nLab integers object

Integers object


Topos Theory

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Integers object


Recall that a topos is a category that behaves likes the category Set of sets.

An integers object internal to a topos is an object that behaves in that topos like the set \mathbb{Z} of integers does in Set.


In a topos or cartesian closed category

An integers object in a topos (or any cartesian closed category) EE with terminal object 11 is

  • there is a unique morphism u:Au : \mathbb{Z} \to A such that the following diagram commutes

By the universal property, the integers object is unique up to isomorphism.

Free construction in a topos

The existence of an integers object in a topos 𝒮\mathcal{S} is equivalent to the existence of free groups in 𝒮\mathcal{S}:


Let 𝒮\mathcal{S} be a topos and Grp(𝒮)\mathbf{Grp}(\mathcal{S}) its category of internal group objects. Then 𝒮\mathcal{S} has an integers object precisely if the forgetful functor U:Grp(𝒮)𝒮U:\mathbf{Grp}(\mathcal{S})\to \mathcal{S} has a left adjoint.

Construction from natural numbers objects

Suppose the topos EE has a natural numbers object \mathbb{N}. Then an integers object \mathbb{Z} is a filtered colimit of objects

1+()1+()1+()\mathbb{N} \stackrel{1 + (-)}{\to} \mathbb{N} \stackrel{1 + (-)}{\to} \mathbb{N} \stackrel{1 + (-)}{\to} \ldots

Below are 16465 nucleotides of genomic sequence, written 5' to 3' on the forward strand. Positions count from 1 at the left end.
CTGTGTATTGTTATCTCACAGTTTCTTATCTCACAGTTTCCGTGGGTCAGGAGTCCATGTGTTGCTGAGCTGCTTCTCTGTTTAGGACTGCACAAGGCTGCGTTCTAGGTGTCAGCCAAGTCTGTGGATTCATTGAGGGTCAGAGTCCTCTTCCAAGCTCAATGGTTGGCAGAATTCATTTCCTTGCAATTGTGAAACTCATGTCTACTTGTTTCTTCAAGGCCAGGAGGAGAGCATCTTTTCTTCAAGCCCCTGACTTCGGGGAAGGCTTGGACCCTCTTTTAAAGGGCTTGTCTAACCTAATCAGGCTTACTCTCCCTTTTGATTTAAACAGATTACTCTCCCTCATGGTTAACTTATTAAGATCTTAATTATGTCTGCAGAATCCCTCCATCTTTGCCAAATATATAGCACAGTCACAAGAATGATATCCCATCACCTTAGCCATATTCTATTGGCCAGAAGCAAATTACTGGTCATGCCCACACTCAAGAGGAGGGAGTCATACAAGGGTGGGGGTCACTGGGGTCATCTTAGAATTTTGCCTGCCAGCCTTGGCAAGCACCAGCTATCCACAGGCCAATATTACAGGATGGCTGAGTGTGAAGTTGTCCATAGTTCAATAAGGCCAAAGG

whereby n:1-n:1\rightarrow\mathbb{Z} is represented by the morphism z:1z:1\rightarrow\mathbb{N} in the n thn^{th} copy of \mathbb{N} appearing in this diagram (starting the count at the 0 th0^{th} copy). The resulting induced map to the colimit

× m:(m,n)nm\mathbb{N} \times \mathbb{N} \cong \sum_{m \in \mathbb{N}} \mathbb{N} \to \mathbb{Z}: (m, n) \mapsto n-m

imparts a monoid structure (in fact a group structure) on \mathbb{Z} descended from the monoid structure on ×\mathbb{N} \times \mathbb{N}.



The morphism p:p : \mathbb{Z} \to \mathbb{Z} (predecessor), defined as p=nsnp = n \circ s \circ n, is an inverse morphism of ss, satisfying the commutative diagram:

It follows that ss and pp are both isomorphisms of \mathbb{Z}.

Initial ring object

In a category with finite products, the initial ring object, an object \mathbb{Z} with global elements 0:10:1\rightarrow\mathbb{Z} and 1:11:1\rightarrow\mathbb{Z}, a morphism :-:\mathbb{Z}\rightarrow\mathbb{Z}, morphsims +:×+:\mathbb{Z}\times\mathbb{Z}\rightarrow\mathbb{Z} and ×:×\times:\mathbb{Z}\times\mathbb{Z}\rightarrow\mathbb{Z}, and suitable commutative diagrams expressing the ring axioms and initiality, has the structure of an integers object given by z=0z = 0, s=x+1s = x + 1, and n=n = -.

Last revised on May 14, 2022 at 04:32:23. See the history of this page for a list of all contributions to it.